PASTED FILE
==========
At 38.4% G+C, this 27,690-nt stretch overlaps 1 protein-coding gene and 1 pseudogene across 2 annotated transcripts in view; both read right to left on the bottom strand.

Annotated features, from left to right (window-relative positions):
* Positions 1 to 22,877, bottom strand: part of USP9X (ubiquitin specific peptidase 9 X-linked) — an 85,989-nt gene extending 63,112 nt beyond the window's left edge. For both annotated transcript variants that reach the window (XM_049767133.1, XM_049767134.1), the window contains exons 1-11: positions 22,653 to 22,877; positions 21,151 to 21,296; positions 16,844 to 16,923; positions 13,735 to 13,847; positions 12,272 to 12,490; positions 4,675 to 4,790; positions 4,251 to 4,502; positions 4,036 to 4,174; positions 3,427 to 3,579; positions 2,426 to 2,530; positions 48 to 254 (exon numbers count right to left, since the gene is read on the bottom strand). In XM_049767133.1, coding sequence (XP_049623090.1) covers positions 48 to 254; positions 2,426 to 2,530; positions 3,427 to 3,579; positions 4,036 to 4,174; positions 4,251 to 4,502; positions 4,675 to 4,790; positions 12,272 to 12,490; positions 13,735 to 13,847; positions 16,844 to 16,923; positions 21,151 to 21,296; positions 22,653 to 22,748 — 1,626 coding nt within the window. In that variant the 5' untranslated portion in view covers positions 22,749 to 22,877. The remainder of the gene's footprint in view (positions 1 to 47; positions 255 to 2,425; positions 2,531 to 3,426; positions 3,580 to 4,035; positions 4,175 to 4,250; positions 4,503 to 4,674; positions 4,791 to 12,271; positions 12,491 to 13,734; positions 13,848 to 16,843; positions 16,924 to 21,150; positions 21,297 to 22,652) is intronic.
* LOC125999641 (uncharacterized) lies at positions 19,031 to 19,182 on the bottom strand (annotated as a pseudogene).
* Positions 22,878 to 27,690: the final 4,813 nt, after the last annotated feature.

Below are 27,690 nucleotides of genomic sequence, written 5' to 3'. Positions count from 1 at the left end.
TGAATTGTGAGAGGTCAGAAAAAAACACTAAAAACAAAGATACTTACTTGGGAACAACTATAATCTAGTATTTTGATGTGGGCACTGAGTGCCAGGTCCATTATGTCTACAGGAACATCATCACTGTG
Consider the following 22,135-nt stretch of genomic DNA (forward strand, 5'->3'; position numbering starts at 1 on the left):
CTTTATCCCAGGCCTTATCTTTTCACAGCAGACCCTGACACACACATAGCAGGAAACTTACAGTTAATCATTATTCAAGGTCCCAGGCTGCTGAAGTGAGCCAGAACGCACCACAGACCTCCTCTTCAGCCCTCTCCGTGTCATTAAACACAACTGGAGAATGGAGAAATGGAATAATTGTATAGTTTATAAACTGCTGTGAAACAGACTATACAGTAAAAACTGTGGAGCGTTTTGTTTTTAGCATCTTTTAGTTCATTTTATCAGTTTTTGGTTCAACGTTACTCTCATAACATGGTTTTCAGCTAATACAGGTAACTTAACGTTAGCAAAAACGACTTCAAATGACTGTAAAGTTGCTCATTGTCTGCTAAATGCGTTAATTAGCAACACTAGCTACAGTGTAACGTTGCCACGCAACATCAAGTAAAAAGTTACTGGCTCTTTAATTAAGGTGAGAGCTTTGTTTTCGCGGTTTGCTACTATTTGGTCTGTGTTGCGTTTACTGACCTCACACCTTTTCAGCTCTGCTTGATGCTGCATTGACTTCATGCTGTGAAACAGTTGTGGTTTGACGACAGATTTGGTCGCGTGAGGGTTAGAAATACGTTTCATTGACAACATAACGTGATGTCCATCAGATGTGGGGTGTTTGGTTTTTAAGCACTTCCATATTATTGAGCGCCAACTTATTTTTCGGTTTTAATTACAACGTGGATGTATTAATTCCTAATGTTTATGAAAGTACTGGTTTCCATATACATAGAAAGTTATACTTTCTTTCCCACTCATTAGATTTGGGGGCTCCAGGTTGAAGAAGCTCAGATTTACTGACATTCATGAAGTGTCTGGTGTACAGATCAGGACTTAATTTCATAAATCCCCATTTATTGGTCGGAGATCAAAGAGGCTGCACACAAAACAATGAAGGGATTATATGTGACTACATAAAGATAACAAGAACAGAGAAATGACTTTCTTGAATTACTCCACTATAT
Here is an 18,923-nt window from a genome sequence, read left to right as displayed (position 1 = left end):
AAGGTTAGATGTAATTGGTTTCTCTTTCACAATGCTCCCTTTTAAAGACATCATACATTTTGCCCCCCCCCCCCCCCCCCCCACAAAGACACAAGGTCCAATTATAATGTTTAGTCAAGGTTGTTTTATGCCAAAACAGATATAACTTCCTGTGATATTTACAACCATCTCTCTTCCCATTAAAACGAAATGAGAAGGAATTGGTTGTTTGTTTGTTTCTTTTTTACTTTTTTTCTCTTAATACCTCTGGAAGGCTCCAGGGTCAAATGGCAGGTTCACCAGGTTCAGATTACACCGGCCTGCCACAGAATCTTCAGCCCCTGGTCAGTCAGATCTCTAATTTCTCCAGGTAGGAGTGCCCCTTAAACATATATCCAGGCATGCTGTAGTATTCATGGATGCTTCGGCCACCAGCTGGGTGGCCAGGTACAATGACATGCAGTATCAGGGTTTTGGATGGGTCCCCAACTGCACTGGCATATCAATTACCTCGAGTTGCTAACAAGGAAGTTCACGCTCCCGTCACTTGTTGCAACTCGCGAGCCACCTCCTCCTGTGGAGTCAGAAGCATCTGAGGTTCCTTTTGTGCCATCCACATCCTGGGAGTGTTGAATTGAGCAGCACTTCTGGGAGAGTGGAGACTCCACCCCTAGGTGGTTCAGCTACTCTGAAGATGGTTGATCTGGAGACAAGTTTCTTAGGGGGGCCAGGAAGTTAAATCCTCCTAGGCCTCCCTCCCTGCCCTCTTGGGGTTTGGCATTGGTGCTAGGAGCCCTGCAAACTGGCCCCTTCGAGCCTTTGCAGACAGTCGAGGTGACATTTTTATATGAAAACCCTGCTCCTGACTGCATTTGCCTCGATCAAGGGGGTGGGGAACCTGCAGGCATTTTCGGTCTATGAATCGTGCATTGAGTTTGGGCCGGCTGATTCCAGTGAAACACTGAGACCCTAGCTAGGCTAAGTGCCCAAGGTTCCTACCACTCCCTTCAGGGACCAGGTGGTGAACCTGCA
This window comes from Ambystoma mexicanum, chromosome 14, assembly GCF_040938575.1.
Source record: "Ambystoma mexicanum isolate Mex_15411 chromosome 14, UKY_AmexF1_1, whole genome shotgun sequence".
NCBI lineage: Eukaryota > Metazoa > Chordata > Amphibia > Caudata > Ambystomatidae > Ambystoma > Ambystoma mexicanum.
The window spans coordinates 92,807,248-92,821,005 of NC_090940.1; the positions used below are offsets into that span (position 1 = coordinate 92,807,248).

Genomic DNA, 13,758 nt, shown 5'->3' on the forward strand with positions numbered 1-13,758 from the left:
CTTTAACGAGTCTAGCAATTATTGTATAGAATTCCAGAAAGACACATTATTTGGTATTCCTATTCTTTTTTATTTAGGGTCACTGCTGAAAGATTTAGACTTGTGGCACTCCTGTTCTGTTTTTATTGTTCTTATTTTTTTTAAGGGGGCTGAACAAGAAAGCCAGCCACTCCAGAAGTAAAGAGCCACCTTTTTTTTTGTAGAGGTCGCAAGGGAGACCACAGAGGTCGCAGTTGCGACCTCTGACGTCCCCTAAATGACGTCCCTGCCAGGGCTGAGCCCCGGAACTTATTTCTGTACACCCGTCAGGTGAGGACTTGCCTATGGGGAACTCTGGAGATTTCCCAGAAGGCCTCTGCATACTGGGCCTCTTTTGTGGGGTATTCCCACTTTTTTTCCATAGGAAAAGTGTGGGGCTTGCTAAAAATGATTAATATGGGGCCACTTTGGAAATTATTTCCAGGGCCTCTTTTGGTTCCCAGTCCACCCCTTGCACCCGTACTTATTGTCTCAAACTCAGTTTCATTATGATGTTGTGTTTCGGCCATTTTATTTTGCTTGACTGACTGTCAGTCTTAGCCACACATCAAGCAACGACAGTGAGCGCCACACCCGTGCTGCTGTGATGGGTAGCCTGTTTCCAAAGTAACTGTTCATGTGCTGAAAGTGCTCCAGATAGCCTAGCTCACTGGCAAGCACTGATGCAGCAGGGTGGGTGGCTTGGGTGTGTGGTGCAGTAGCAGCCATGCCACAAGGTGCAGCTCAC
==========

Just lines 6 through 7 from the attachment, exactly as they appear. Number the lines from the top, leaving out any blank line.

Below are 27,690 nucleotides of genomic sequence, written 5' to 3'. Positions count from 1 at the left end.
TGAATTGTGAGAGGTCAGAAAAAAACACTAAAAACAAAGATACTTACTTGGGAACAACTATAATCTAGTATTTTGATGTGGGCACTGAGTGCCAGGTCCATTATGTCTACAGGAACATCATCACTGTG